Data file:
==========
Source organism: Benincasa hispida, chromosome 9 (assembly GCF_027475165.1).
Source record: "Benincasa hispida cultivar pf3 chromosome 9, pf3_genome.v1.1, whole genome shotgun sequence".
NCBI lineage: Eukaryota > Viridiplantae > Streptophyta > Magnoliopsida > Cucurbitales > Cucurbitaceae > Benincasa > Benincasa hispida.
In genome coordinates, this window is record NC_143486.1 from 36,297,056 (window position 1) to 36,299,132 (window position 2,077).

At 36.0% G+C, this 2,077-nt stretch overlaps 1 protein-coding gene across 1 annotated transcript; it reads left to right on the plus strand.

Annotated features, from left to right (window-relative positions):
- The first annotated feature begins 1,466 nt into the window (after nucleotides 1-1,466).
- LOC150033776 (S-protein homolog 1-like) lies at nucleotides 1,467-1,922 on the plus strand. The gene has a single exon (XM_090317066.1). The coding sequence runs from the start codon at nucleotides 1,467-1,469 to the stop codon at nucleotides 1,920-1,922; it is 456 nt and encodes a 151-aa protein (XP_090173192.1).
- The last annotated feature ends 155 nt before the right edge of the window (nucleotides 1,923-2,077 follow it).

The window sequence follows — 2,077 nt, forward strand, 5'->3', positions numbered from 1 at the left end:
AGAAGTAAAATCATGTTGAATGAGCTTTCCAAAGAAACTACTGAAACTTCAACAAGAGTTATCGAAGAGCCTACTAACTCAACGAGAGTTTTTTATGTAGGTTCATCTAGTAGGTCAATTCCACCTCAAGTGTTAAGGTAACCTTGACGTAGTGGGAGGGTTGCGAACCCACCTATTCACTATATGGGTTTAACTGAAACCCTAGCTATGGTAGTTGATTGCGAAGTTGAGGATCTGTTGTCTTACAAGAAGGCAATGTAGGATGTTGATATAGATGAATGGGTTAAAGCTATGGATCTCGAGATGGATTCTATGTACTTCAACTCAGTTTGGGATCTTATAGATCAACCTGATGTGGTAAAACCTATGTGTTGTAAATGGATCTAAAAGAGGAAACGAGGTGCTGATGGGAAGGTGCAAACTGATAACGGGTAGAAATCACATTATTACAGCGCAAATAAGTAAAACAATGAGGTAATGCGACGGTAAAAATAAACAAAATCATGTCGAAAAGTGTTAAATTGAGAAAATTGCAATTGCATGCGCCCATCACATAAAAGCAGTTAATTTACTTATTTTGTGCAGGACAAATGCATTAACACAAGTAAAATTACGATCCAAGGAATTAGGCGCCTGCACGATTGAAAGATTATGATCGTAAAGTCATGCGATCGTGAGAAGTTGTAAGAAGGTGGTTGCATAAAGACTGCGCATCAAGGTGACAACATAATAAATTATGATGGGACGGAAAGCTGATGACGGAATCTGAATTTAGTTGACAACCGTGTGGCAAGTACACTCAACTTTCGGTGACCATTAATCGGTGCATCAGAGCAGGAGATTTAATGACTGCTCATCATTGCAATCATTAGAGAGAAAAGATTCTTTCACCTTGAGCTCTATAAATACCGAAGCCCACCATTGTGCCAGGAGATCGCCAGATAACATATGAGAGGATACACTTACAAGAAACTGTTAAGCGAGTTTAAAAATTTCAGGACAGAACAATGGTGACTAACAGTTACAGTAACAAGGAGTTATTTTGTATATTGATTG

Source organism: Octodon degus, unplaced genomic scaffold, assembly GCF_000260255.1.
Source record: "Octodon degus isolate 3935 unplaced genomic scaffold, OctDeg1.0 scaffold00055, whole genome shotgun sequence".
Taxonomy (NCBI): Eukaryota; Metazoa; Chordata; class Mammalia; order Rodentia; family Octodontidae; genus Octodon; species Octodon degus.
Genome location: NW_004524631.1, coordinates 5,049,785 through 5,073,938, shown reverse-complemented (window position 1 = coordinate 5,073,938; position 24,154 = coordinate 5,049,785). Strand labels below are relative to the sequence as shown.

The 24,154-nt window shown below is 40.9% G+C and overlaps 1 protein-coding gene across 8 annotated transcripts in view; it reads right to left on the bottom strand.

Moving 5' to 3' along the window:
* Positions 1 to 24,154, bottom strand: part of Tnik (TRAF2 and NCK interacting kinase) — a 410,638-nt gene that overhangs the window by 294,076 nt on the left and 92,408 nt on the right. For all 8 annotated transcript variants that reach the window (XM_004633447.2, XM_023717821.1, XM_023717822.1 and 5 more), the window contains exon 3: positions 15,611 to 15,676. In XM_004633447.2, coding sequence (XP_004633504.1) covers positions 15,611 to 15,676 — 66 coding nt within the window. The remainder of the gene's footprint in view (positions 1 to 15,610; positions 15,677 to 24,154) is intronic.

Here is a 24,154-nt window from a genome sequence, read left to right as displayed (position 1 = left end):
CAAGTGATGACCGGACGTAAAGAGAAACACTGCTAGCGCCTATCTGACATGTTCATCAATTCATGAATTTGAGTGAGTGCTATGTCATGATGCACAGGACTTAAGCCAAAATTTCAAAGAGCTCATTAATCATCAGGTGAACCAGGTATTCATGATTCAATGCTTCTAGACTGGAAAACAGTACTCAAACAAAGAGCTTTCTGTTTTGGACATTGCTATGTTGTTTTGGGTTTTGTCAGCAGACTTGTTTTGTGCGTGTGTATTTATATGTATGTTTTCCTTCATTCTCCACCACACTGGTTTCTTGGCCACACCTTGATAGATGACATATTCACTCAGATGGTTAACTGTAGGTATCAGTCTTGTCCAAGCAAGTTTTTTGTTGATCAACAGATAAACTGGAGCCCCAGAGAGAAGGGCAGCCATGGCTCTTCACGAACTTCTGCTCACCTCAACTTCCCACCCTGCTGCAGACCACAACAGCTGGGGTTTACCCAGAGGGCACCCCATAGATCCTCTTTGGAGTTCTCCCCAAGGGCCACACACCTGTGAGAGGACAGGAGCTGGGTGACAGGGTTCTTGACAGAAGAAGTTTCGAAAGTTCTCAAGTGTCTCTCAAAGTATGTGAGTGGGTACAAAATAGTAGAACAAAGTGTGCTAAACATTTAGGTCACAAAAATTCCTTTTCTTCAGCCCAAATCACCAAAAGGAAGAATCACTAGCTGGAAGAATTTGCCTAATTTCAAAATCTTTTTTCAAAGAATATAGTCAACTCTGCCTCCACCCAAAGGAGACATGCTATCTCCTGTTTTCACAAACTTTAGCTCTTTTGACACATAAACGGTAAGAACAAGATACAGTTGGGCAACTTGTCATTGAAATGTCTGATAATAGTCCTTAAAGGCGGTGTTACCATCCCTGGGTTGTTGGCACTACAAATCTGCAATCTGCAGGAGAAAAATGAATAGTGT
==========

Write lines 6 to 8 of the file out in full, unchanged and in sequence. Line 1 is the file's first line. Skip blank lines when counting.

Annotated features, from left to right (window-relative positions):
- The first annotated feature begins 1,466 nt into the window (after nucleotides 1-1,466).
- LOC150033776 (S-protein homolog 1-like) lies at nucleotides 1,467-1,922 on the plus strand. The gene has a single exon (XM_090317066.1). The coding sequence runs from the start codon at nucleotides 1,467-1,469 to the stop codon at nucleotides 1,920-1,922; it is 456 nt and encodes a 151-aa protein (XP_090173192.1).